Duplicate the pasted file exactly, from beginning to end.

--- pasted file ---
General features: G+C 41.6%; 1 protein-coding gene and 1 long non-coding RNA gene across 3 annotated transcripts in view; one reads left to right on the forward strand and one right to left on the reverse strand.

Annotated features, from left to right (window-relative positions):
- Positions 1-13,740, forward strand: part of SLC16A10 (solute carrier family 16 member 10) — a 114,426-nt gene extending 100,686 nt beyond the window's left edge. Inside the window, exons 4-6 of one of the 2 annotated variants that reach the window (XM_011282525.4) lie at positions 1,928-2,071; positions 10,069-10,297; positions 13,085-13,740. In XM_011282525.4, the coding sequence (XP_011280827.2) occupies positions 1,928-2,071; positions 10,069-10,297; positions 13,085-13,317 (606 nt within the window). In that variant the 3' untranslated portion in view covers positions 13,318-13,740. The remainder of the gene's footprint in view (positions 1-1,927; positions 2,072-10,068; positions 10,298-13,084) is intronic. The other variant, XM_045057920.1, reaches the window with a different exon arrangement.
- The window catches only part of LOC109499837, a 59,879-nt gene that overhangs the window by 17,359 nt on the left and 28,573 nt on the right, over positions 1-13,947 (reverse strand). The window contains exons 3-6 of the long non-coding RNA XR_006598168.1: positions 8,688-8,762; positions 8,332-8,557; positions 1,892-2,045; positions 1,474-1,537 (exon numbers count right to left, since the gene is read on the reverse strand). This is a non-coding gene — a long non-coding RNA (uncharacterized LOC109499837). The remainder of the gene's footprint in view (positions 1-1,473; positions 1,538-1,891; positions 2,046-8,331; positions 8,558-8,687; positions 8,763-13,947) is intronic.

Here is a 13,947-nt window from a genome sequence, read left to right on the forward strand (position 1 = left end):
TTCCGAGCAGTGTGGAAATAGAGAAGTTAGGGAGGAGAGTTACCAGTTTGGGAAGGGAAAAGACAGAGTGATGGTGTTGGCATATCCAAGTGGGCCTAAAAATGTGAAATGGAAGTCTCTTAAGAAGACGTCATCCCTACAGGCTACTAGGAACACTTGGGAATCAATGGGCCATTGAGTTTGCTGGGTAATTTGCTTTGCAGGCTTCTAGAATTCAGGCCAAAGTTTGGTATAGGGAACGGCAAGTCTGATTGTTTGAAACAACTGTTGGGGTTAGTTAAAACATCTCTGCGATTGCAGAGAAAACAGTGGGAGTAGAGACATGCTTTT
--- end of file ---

General features: G+C 41.6%; 1 protein-coding gene and 1 long non-coding RNA gene across 3 annotated transcripts in view; one reads left to right on the forward strand and one right to left on the reverse strand.

Annotated features, from left to right (window-relative positions):
- Positions 1-13,740, forward strand: part of SLC16A10 (solute carrier family 16 member 10) — a 114,426-nt gene extending 100,686 nt beyond the window's left edge. Inside the window, exons 4-6 of one of the 2 annotated variants that reach the window (XM_011282525.4) lie at positions 1,928-2,071; positions 10,069-10,297; positions 13,085-13,740. In XM_011282525.4, the coding sequence (XP_011280827.2) occupies positions 1,928-2,071; positions 10,069-10,297; positions 13,085-13,317 (606 nt within the window). In that variant the 3' untranslated portion in view covers positions 13,318-13,740. The remainder of the gene's footprint in view (positions 1-1,927; positions 2,072-10,068; positions 10,298-13,084) is intronic. The other variant, XM_045057920.1, reaches the window with a different exon arrangement.
- The window catches only part of LOC109499837, a 59,879-nt gene that overhangs the window by 17,359 nt on the left and 28,573 nt on the right, over positions 1-13,947 (reverse strand). The window contains exons 3-6 of the long non-coding RNA XR_006598168.1: positions 8,688-8,762; positions 8,332-8,557; positions 1,892-2,045; positions 1,474-1,537 (exon numbers count right to left, since the gene is read on the reverse strand). This is a non-coding gene — a long non-coding RNA (uncharacterized LOC109499837). The remainder of the gene's footprint in view (positions 1-1,473; positions 1,538-1,891; positions 2,046-8,331; positions 8,558-8,687; positions 8,763-13,947) is intronic.

Here is a 13,947-nt window from a genome sequence, read left to right on the forward strand (position 1 = left end):
TTCCGAGCAGTGTGGAAATAGAGAAGTTAGGGAGGAGAGTTACCAGTTTGGGAAGGGAAAAGACAGAGTGATGGTGTTGGCATATCCAAGTGGGCCTAAAAATGTGAAATGGAAGTCTCTTAAGAAGACGTCATCCCTACAGGCTACTAGGAACACTTGGGAATCAATGGGCCATTGAGTTTGCTGGGTAATTTGCTTTGCAGGCTTCTAGAATTCAGGCCAAAGTTTGGTATAGGGAACGGCAAGTCTGATTGTTTGAAACAACTGTTGGGGTTAGTTAAAACATCTCTGCGATTGCAGAGAAAACAGTGGGAGTAGAGACATGCTTTT